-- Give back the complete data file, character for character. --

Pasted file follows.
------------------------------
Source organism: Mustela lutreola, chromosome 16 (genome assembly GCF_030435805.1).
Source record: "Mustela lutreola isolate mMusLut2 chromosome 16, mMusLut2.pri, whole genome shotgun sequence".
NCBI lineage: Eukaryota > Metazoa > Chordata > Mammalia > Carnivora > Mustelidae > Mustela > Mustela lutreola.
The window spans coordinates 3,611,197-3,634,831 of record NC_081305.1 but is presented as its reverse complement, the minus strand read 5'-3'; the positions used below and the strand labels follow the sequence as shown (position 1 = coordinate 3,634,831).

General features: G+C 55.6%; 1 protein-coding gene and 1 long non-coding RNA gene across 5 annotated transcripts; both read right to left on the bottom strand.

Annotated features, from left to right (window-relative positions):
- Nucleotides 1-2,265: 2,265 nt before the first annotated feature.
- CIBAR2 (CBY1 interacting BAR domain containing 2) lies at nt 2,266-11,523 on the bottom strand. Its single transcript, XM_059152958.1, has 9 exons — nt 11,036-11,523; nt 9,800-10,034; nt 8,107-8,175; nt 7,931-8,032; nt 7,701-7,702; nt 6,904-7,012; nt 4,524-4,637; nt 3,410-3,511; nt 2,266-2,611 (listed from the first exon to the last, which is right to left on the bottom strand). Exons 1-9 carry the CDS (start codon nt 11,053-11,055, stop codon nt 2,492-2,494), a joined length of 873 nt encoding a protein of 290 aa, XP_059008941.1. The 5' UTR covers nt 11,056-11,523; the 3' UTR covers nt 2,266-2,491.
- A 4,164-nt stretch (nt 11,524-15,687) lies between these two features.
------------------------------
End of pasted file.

Source organism: Mustela lutreola, chromosome 16 (genome assembly GCF_030435805.1).
Source record: "Mustela lutreola isolate mMusLut2 chromosome 16, mMusLut2.pri, whole genome shotgun sequence".
NCBI lineage: Eukaryota > Metazoa > Chordata > Mammalia > Carnivora > Mustelidae > Mustela > Mustela lutreola.
The window spans coordinates 3,611,197-3,634,831 of record NC_081305.1 but is presented as its reverse complement, the minus strand read 5'-3'; the positions used below and the strand labels follow the sequence as shown (position 1 = coordinate 3,634,831).

General features: G+C 55.6%; 1 protein-coding gene and 1 long non-coding RNA gene across 5 annotated transcripts; both read right to left on the bottom strand.

Annotated features, from left to right (window-relative positions):
- Nucleotides 1-2,265: 2,265 nt before the first annotated feature.
- CIBAR2 (CBY1 interacting BAR domain containing 2) lies at nt 2,266-11,523 on the bottom strand. Its single transcript, XM_059152958.1, has 9 exons — nt 11,036-11,523; nt 9,800-10,034; nt 8,107-8,175; nt 7,931-8,032; nt 7,701-7,702; nt 6,904-7,012; nt 4,524-4,637; nt 3,410-3,511; nt 2,266-2,611 (listed from the first exon to the last, which is right to left on the bottom strand). Exons 1-9 carry the CDS (start codon nt 11,053-11,055, stop codon nt 2,492-2,494), a joined length of 873 nt encoding a protein of 290 aa, XP_059008941.1. The 5' UTR covers nt 11,056-11,523; the 3' UTR covers nt 2,266-2,491.
- A 4,164-nt stretch (nt 11,524-15,687) lies between these two features.